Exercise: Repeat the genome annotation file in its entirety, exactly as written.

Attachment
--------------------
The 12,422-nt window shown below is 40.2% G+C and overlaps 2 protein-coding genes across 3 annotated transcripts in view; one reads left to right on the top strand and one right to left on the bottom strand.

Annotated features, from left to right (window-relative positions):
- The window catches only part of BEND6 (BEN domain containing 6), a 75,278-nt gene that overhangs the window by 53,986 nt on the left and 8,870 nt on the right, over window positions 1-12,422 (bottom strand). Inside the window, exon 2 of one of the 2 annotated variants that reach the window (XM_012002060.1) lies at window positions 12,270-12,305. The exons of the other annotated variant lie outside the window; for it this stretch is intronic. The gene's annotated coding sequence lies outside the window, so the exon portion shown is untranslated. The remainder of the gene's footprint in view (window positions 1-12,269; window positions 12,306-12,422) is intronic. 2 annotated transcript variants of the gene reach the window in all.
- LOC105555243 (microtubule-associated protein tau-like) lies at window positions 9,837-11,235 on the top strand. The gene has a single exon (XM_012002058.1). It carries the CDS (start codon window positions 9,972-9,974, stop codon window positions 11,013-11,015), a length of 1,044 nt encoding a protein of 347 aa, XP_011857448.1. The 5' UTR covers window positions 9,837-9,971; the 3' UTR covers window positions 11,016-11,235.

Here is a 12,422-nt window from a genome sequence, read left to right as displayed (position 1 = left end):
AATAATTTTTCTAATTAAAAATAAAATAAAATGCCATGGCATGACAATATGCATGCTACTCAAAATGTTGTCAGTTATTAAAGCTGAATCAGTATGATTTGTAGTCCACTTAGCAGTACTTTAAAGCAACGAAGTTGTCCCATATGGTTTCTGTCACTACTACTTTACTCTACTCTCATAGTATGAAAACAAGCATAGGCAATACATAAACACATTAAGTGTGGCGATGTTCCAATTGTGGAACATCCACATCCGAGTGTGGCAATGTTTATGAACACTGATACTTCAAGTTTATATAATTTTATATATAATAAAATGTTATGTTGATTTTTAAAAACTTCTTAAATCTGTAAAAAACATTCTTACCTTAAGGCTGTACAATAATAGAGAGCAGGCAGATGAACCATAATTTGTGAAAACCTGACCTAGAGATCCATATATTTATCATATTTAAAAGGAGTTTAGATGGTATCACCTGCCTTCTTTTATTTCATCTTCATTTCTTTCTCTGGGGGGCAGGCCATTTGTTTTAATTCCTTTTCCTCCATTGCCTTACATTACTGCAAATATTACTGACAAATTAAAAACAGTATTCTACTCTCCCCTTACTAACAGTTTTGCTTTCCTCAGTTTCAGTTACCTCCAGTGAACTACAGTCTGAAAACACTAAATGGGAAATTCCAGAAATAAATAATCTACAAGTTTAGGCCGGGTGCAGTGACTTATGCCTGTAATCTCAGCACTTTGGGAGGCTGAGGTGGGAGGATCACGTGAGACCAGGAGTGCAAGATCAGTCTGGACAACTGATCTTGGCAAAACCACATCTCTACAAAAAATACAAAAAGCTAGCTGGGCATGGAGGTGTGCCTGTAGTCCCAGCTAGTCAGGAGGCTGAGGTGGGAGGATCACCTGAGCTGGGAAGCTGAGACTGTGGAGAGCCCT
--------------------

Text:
The 12,422-nt window shown below is 40.2% G+C and overlaps 2 protein-coding genes across 3 annotated transcripts in view; one reads left to right on the top strand and one right to left on the bottom strand.

Annotated features, from left to right (window-relative positions):
- The window catches only part of BEND6 (BEN domain containing 6), a 75,278-nt gene that overhangs the window by 53,986 nt on the left and 8,870 nt on the right, over window positions 1-12,422 (bottom strand). Inside the window, exon 2 of one of the 2 annotated variants that reach the window (XM_012002060.1) lies at window positions 12,270-12,305. The exons of the other annotated variant lie outside the window; for it this stretch is intronic. The gene's annotated coding sequence lies outside the window, so the exon portion shown is untranslated. The remainder of the gene's footprint in view (window positions 1-12,269; window positions 12,306-12,422) is intronic. 2 annotated transcript variants of the gene reach the window in all.
- LOC105555243 (microtubule-associated protein tau-like) lies at window positions 9,837-11,235 on the top strand. The gene has a single exon (XM_012002058.1). It carries the CDS (start codon window positions 9,972-9,974, stop codon window positions 11,013-11,015), a length of 1,044 nt encoding a protein of 347 aa, XP_011857448.1. The 5' UTR covers window positions 9,837-9,971; the 3' UTR covers window positions 11,016-11,235.

Here is a 12,422-nt window from a genome sequence, read left to right as displayed (position 1 = left end):
AATAATTTTTCTAATTAAAAATAAAATAAAATGCCATGGCATGACAATATGCATGCTACTCAAAATGTTGTCAGTTATTAAAGCTGAATCAGTATGATTTGTAGTCCACTTAGCAGTACTTTAAAGCAACGAAGTTGTCCCATATGGTTTCTGTCACTACTACTTTACTCTACTCTCATAGTATGAAAACAAGCATAGGCAATACATAAACACATTAAGTGTGGCGATGTTCCAATTGTGGAACATCCACATCCGAGTGTGGCAATGTTTATGAACACTGATACTTCAAGTTTATATAATTTTATATATAATAAAATGTTATGTTGATTTTTAAAAACTTCTTAAATCTGTAAAAAACATTCTTACCTTAAGGCTGTACAATAATAGAGAGCAGGCAGATGAACCATAATTTGTGAAAACCTGACCTAGAGATCCATATATTTATCATATTTAAAAGGAGTTTAGATGGTATCACCTGCCTTCTTTTATTTCATCTTCATTTCTTTCTCTGGGGGGCAGGCCATTTGTTTTAATTCCTTTTCCTCCATTGCCTTACATTACTGCAAATATTACTGACAAATTAAAAACAGTATTCTACTCTCCCCTTACTAACAGTTTTGCTTTCCTCAGTTTCAGTTACCTCCAGTGAACTACAGTCTGAAAACACTAAATGGGAAATTCCAGAAATAAATAATCTACAAGTTTAGGCCGGGTGCAGTGACTTATGCCTGTAATCTCAGCACTTTGGGAGGCTGAGGTGGGAGGATCACGTGAGACCAGGAGTGCAAGATCAGTCTGGACAACTGATCTTGGCAAAACCACATCTCTACAAAAAATACAAAAAGCTAGCTGGGCATGGAGGTGTGCCTGTAGTCCCAGCTAGTCAGGAGGCTGAGGTGGGAGGATCACCTGAGCTGGGAAGCTGAGACTGTGGAGAGCCCT